By Spencer Snyder,

August 28, 2021


To mark its 25th anniversary, MSNBC promised “25 days of forward-looking essays on important issues” from MSNBC personalities like Rachel Maddow.

On July 12, 2021, a photo of Rachel Maddow was posted to the “Community” tab of MSNBC’s YouTube account. The accompanying text read:

To mark MSNBC’s 25th anniversary, MSNBC Daily will feature 25 days of forward-looking essays on important issues from MSNBC anchors, hosts and correspondents. Today, Rachel Maddow writes about the future of election integrity.

Unlike Democracy Now!, which also just celebrated 25 years, or Fairness & Accuracy In Reporting, which just reached 35 years, MSNBC isn’t commemorating with any looks back to its founding, or to its history as an outlet for journalism.

This choice might be because for much of its history, MSNBC wasn’t branded as the liberal answer to Fox News. It was instead the ratings-seeking, superfluous product of two mega corporations endeavoring to expand their respective news businesses. To do a full retrospective of the network, one would have to include its record of platforming conservatives, silencing antiwar voices and being early adopters of round-the-clock scandal coverage.

Early experiments
When General Electric–owned NBC and Microsoft (providing the MS) joined forces in 1996 to create a news network, MSNBC hadn’t quite pinned down its plan for ratings success. In addition to simulcasting the radio host Don Imus, known for his homophobic, racist and sexist remarks (, 4/11/07), MSNBC was seeking to cultivate a younger, tech-savvy audience with programming that exploited a nascent World Wide Web.

The Site, hosted by Soledad O’Brien and featuring a purple-haired, animated “AI” named Dev Null, was one of the first original programs. This failed to bring in an audience, and was cancelled in 1997. The channel would soon abandon its tech-focused strategy for more sensational fodder.

MSNBC‘s fixation on Monica Lewinsky helped solidify the saturation coverage model for cable news.

It started getting warmer in 1998. Once the Monica Lewinsky scandal broke, revolving around Bill Clinton lying about having a sexual relationship with a former White House intern, MSNBC saturated its programming with the story. The Big Show, hosted by Keith Olbermann, was to become White House in Crisis. (FAIR founder Jeff Cohen—Extra!, 3–4/98—suggested it instead be renamed News Media in Heat for its sex obsession.) Olbermann eventually apologized to Bill Clinton for contributing to what John Carman of the San Francisco Chronicle (Santa Cruz Sentinel, 12/31/98) referred to as “MSNBC‘s virtually nonstop cacophony of presidential and congressional shame.”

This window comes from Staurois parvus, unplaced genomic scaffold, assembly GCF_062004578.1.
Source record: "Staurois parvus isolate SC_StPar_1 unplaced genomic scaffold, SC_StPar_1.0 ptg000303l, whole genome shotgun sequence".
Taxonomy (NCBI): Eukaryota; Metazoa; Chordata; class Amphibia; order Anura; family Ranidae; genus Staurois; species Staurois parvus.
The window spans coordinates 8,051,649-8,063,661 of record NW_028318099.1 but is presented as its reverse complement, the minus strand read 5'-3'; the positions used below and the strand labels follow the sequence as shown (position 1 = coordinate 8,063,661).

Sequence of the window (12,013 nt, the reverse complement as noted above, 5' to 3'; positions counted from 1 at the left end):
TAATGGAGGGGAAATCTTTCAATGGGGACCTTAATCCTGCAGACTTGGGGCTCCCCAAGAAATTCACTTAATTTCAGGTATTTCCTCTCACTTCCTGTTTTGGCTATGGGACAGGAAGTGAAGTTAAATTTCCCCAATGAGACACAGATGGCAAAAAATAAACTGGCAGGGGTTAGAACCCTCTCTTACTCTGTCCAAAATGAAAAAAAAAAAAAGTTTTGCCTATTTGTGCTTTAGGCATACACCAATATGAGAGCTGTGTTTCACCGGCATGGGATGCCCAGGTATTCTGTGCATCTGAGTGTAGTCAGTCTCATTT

This saturation coverage model—perhaps pioneered by CNN during the OJ Simpson case in 1994—would become the rule for cable news: pick a story of sensation (usually at the expense of substance) and drill it into the ground 24/7, with no angle too stupid to be explored and repeated. The fact that this approach might condition millions of viewers to see trivial things as important, while downplaying or completely ignoring more meaningful topics, would be of little consequence to the company.

After stepping down as FAIR’s executive director, Cohen worked for a time as a producer at MSNBC, and later (in his book Cable News Confidential) described his first day at the network’s Secaucus, New Jersey, headquarters:

I ventured through the building’s central corridor, where ten framed posters celebrated the highlights of MSNBC‘s early history. The first one I saw: “The Funeral of Princess Diana, September 6, 1997.” Then: “Death of JFK Jr.” On the opposite wall, I saw “Columbine Shootings, Live Coverage” and “Elián González, Live Coverage” and “The Concorde Crash.”… If these were MSNBC‘s highlights, what were its lowlights?

Moving toward a lineup
Tucker Carlson is one of several right-wing personalities whose TV careers were launched or boosted by MSNBC (5/31/05).

In 1999 a show called Equal Time sought to bring a little balance to the Clinton coverage. It was co-anchored by Cynthia Alksne, a former federal prosecutor, who was to be a pro-Clinton voice on the new program. Who was the other co-host? Iran/Contra operative Oliver North. Also added to their 1999 lineup was Watch It! With Laura Ingraham (, 2/5/99); it was MSNBC that gave the former Clarence Thomas clerk her first cable platform.

It was around that time that MSNBC began to develop its permanent lineup. Chris Matthews joined in 1999, Mika Brzezinski in 2000 and Joe Scarborough in 2003.